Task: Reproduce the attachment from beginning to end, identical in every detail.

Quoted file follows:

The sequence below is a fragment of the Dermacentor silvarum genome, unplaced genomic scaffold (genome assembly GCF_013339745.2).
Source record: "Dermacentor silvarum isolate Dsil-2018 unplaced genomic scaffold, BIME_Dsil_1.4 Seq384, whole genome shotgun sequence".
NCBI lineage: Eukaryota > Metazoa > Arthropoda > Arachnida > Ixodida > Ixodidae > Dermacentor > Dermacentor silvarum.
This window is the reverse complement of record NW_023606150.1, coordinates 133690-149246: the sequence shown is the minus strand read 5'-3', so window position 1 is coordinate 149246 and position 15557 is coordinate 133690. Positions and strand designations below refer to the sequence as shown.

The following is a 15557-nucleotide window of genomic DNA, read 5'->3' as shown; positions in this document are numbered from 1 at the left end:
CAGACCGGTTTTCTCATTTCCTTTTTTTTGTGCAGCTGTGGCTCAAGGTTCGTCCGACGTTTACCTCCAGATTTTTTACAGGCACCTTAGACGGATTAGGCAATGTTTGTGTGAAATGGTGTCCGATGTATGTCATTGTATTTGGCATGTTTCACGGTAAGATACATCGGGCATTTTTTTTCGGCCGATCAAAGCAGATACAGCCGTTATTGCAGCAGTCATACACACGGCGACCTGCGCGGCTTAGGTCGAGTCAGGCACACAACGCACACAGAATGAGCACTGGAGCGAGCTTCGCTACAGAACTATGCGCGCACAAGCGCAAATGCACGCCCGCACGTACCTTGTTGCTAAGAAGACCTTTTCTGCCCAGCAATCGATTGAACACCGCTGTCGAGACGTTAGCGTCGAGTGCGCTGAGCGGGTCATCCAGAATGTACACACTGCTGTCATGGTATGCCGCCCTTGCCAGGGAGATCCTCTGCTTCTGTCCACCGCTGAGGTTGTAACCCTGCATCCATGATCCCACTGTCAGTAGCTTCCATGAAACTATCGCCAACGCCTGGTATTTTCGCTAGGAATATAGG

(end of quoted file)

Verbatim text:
The sequence below is a fragment of the Dermacentor silvarum genome, unplaced genomic scaffold (genome assembly GCF_013339745.2).
Source record: "Dermacentor silvarum isolate Dsil-2018 unplaced genomic scaffold, BIME_Dsil_1.4 Seq384, whole genome shotgun sequence".
NCBI lineage: Eukaryota > Metazoa > Arthropoda > Arachnida > Ixodida > Ixodidae > Dermacentor > Dermacentor silvarum.
This window is the reverse complement of record NW_023606150.1, coordinates 133690-149246: the sequence shown is the minus strand read 5'-3', so window position 1 is coordinate 149246 and position 15557 is coordinate 133690. Positions and strand designations below refer to the sequence as shown.

The following is a 15557-nucleotide window of genomic DNA, read 5'->3' as shown; positions in this document are numbered from 1 at the left end:
CAGACCGGTTTTCTCATTTCCTTTTTTTTGTGCAGCTGTGGCTCAAGGTTCGTCCGACGTTTACCTCCAGATTTTTTACAGGCACCTTAGACGGATTAGGCAATGTTTGTGTGAAATGGTGTCCGATGTATGTCATTGTATTTGGCATGTTTCACGGTAAGATACATCGGGCATTTTTTTTCGGCCGATCAAAGCAGATACAGCCGTTATTGCAGCAGTCATACACACGGCGACCTGCGCGGCTTAGGTCGAGTCAGGCACACAACGCACACAGAATGAGCACTGGAGCGAGCTTCGCTACAGAACTATGCGCGCACAAGCGCAAATGCACGCCCGCACGTACCTTGTTGCTAAGAAGACCTTTTCTGCCCAGCAATCGATTGAACACCGCTGTCGAGACGTTAGCGTCGAGTGCGCTGAGCGGGTCATCCAGAATGTACACACTGCTGTCATGGTATGCCGCCCTTGCCAGGGAGATCCTCTGCTTCTGTCCACCGCTGAGGTTGTAACCCTGCATCCATGATCCCACTGTCAGTAGCTTCCATGAAACTATCGCCAACGCCTGGTATTTTCGCTAGGAATATAGG